Combustion-derived flame generated ultrafine soot generates reactive oxygen species and activates Nrf2 antioxidants differently in neonatal and adult rat lungs

Jackie K W Chan, Jessica G. Charrier, Sean D. Kodani, Christoph F. Vogel, Sarah Y. Kado, Donald S. Anderson, Cort Anastasio, Laura S. Van Winkle

Research output: Contribution to journalArticle

32 Citations (Scopus)

Abstract

Background: Urban particulate matter (PM) has been epidemiologically correlated with multiple cardiopulmonary morbidities and mortalities, in sensitive populations. Children exposed to PM are more likely to develop respiratory infections and asthma. Although PM originates from natural and anthropogenic sources, vehicle exhaust rich in polycyclic aromatic hydrocarbons (PAH) can be a dominant contributor to the PM2.5 and PM0.1 fractions and has been implicated in the generation of reactive oxygen species (ROS).ObjectivesCurrent studies of ambient PM are confounded by the variable nature of PM, so we utilized a previously characterized ethylene-combusted premixed flame particles (PFP) with consistent and reproducible physiochemical properties and 1) measured the oxidative potential of PFP compared to ambient PM, 2) determined the ability of PFPs to generate oxidative stress and activate the transcription factor using in vitro and ex vivo models, and 3) we correlated these responses with antioxidant enzyme expression in vivo. Methods: We compared oxidative stress response (HMOX1) and antioxidant enzyme (SOD1, SOD2, CAT, and PRDX6) expression in vivo by performing a time-course study in 7-day old neonatal and young adult rats exposed to a single 6-hour exposure to 22.4 mug/m3 PFPs. Results: We showed that PFP is a potent ROS generator that induces oxidative stress and activates Nrf2. Induction of the oxidative stress responsive enzyme HMOX1 in vitro was mediated through Nrf2 activation and was variably upregulated in both ages. Furthermore, antioxidant enzyme expression had age and lung compartment variations post exposure. Of particular interest was SOD1, which had mRNA and protein upregulation in adult parenchyma, but lacked a similar response in neonates. Conclusions: We conclude that PFPs are effective ROS generators, comparable to urban ambient PM2.5, that induce oxidative stress in neonatal and adult rat lungs. PFPs upregulate a select set of antioxidant enzymes in young adult animals, yet are unaffected in neonates. We conclude that the inability of neonatal animals to upregulate the antioxidant response may, in part, explain enhanced their susceptibility to ultrafine particles, such as PFP.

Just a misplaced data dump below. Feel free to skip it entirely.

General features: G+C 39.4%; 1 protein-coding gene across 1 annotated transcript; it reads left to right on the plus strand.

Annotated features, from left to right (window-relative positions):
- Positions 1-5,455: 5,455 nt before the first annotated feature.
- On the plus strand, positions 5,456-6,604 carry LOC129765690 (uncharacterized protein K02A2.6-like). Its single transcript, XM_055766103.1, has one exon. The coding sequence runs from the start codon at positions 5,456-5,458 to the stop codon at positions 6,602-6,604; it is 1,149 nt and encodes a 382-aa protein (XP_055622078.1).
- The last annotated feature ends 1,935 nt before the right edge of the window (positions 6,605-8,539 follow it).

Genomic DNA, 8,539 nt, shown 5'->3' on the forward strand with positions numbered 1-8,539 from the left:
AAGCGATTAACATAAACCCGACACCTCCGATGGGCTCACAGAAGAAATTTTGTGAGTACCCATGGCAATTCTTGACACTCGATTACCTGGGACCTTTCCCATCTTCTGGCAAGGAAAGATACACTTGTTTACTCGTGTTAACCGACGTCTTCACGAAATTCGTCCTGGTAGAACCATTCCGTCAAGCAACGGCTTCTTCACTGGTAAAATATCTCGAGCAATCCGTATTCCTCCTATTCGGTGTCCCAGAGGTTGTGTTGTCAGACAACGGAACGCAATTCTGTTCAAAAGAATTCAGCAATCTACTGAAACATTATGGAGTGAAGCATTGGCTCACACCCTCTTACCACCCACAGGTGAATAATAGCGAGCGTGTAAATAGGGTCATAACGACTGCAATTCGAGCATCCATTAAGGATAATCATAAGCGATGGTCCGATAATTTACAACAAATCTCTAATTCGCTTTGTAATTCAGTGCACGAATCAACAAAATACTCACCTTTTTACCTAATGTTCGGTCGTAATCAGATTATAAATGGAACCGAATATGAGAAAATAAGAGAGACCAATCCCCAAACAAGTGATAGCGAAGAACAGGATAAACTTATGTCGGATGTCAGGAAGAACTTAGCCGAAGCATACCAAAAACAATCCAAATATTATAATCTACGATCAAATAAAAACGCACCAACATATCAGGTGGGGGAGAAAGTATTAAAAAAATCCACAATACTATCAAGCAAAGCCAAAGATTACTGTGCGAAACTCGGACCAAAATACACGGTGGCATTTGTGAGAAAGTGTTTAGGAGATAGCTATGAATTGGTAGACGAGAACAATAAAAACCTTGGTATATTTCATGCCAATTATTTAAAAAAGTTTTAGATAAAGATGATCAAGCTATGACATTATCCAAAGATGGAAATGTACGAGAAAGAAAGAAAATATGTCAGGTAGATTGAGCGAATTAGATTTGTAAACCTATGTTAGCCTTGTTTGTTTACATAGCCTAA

Original languageEnglish (US)
Pages (from-to)34
Number of pages1
JournalParticle and Fibre Toxicology
DOIs
StateAccepted/In press - Aug 1 2013
Externally publishedYes

Fingerprint

Soot
Particulate Matter
Oxidative stress
Rats
Reactive Oxygen Species
Antioxidants
Oxidative Stress
Lung
Enzymes
Up-Regulation
Young Adult
Animals
Newborn Infant
Newborn Animals
Time and motion study
Polycyclic Aromatic Hydrocarbons
Vulnerable Populations
Respiratory Tract Infections
Ultrafine
Transcription Factors

ASJC Scopus subject areas

  • Toxicology
  • Health, Toxicology and Mutagenesis

Cite this

Combustion-derived flame generated ultrafine soot generates reactive oxygen species and activates Nrf2 antioxidants differently in neonatal and adult rat lungs. / Chan, Jackie K W; Charrier, Jessica G.; Kodani, Sean D.; Vogel, Christoph F.; Kado, Sarah Y.; Anderson, Donald S.; Anastasio, Cort; Van Winkle, Laura S.

In: Particle and Fibre Toxicology, 01.08.2013, p. 34.

Research output: Contribution to journalArticle

Chan, Jackie K W ; Charrier, Jessica G. ; Kodani, Sean D. ; Vogel, Christoph F. ; Kado, Sarah Y. ; Anderson, Donald S. ; Anastasio, Cort ; Van Winkle, Laura S. / Combustion-derived flame generated ultrafine soot generates reactive oxygen species and activates Nrf2 antioxidants differently in neonatal and adult rat lungs. In: Particle and Fibre Toxicology. 2013 ; pp. 34.
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T1 - Combustion-derived flame generated ultrafine soot generates reactive oxygen species and activates Nrf2 antioxidants differently in neonatal and adult rat lungs

AU - Chan, Jackie K W

AU - Charrier, Jessica G.

AU - Kodani, Sean D.

AU - Vogel, Christoph F.

AU - Kado, Sarah Y.

AU - Anderson, Donald S.

AU - Anastasio, Cort

AU - Van Winkle, Laura S.

PY - 2013/8/1

Y1 - 2013/8/1